The model runs off 25 input variables, such as GDP growth, electric vehicle penetration and oil-to-gas switching. You can flex these input assumptions, in order to run your own scenarios.

Our scenario foresees a plateau at c103Mbpd in the 2020s, followed by a gradual decline to below 90Mbpd in 2050. This reflects 7 major technology themes, which we assess in depth, in our recent deep-dive report.

Without delivering these technology themes, demand would most likely keep growing to 130Mbpd by 2050, due to global population growth and greater economic development in the emerging world.

Lubricant Leaders: our top five conclusions

This data-file presents our “top five” conclusions on the lubricants industry, after reviewing 240 patents, filed by the Oil Majors in 2018. The underlying data on each of the 240 patents is also shown in the ‘LubricantPatents’ tab.

We are most impressed by the intense pace of activity to improve engine efficiencies (chart above), across  over 20 different categories. As usual, we think technology leadership will drive margins and market shares. ‘Major 1’ stands out, striving hardest to gain an edge, by a factor of 2x. ‘ Major 2 has the ‘greenest’ lubricant patents, across EVs and bio-additives. Major 4 has the single most intriguing new technology in the space.

The relative number of patents into Electric Vehicle Lubricants is also revealing. It shows the Majors’ true attitudes on electrification, in a context where they are incentivised to sell new products into the EV sector. Our lubricant demand forecasts to 2050 are also noted.

Drones attack military fuel economy?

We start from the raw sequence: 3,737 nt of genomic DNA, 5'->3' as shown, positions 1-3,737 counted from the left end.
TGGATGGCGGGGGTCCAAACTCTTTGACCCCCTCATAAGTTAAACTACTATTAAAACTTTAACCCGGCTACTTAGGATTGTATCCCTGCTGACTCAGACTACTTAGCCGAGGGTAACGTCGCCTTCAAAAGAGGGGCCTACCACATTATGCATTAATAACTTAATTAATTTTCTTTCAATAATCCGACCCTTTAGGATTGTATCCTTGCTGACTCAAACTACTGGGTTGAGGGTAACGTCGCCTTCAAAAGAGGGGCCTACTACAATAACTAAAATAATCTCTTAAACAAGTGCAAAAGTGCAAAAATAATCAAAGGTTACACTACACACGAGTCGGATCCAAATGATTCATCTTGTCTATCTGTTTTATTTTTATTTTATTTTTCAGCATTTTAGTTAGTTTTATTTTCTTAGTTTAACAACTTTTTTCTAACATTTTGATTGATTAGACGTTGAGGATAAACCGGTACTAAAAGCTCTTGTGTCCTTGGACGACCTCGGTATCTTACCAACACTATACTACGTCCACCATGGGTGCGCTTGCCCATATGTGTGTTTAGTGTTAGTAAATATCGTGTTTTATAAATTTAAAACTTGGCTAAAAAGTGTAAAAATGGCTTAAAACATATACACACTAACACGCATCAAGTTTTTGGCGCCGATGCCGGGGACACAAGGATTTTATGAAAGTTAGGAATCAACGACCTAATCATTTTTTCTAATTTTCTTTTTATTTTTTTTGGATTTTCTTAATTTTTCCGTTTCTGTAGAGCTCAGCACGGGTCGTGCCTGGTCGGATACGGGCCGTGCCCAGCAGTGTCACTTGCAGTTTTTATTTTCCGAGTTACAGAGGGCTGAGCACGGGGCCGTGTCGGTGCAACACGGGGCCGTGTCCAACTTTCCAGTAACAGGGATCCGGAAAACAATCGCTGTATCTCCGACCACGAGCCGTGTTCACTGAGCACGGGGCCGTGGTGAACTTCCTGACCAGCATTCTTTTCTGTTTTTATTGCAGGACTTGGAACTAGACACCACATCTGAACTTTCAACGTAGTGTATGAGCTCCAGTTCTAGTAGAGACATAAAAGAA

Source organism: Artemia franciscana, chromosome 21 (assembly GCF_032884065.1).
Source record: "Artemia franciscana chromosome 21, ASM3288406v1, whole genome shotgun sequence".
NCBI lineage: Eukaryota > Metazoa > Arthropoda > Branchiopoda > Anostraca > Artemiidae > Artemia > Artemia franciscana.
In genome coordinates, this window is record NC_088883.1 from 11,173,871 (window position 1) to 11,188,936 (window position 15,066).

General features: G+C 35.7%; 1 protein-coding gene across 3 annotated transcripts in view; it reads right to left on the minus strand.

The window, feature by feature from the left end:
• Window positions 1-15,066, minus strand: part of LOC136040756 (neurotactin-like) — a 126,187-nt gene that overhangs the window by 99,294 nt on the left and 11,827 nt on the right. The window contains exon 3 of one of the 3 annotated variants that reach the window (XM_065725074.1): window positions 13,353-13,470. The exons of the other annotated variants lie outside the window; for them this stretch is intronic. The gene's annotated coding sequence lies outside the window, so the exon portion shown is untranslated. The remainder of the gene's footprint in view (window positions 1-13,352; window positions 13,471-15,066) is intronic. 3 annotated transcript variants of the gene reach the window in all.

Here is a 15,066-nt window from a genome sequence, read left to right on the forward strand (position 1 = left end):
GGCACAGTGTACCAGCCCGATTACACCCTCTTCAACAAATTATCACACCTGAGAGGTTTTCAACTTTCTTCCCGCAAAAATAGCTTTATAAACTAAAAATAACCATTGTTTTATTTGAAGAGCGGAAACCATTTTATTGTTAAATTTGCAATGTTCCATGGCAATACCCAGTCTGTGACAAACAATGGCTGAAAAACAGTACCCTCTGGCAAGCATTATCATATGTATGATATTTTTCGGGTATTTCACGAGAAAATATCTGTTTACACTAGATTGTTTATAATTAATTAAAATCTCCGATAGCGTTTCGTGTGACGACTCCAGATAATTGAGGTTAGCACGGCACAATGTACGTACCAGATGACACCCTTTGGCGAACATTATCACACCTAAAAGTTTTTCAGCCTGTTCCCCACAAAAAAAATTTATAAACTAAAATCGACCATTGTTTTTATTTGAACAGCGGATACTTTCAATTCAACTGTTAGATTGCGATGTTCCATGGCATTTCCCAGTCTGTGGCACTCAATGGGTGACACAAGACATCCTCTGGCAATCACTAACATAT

This data-file quantifies the fuel economies of typical military vehicle-types, as $1.7 trn per annum of global military activity consumes c0.7Mbpd of total oil demand on our estimates, which are also included in the data-file.

Military drones  are transformational. Almost all the incumbent military vehicles in our data-file have fuel economies below 1 mpg. But the Reaper and Predator drones, famous for their deployment in recent conflicts, have achieved 3mpg and 8mpg respectively. But small, next-generation electric drones will achieve well above 1,000 mpg-equivalent.

Swarms of small-scale electric drones could emerge as the most devastating military weapon of the 21st century, according to a book we read last year on the topic, arguing that “A swarm of armed drones is like a flying minefield…they are so numerous that they are impossible to defeat… each one presents a target just 4-inches across… and shooting down a $1,000 drone with a $5,000 missile is not a winning strategy”. Our notes on the book are included in the data-file.

 

Container ships versus trucks and trains

This data-file tabulates c10 examples for the fuel economy of container vessels, which is a function of their size and speed.

The most efficient container ships are 2x more efficient than typical trains and 20x more efficient than typical trucks.

We calculate that moving goods from overseas to the developed world’s c1bn consumers accounts for c0.5% of global CO2 emissions (c50% in ships, c50% in trucks). These calculations are also shown in the data-file.

Make CO2 into valuable products?

This data-file is a screen of 25 companies, which are turning CO2 into valuable products, such as next-generation plastics, foams, concretes, specialty chemicals and agricultural products.

For each company, we have assessed the commercial potential, technical readiness, partners, size, geography and other key parameters. 10 companies have very strong commercial potential. 8 concepts are technically ready,  5 are near-commercial, while 12 are earlier-stage.

The featured companies include c20 start-ups. But leading listed companies include BP (as a venture partner), Chevron Phillips, Covestro, Repsol, Shell (as a venture partner) and Saudi Aramco.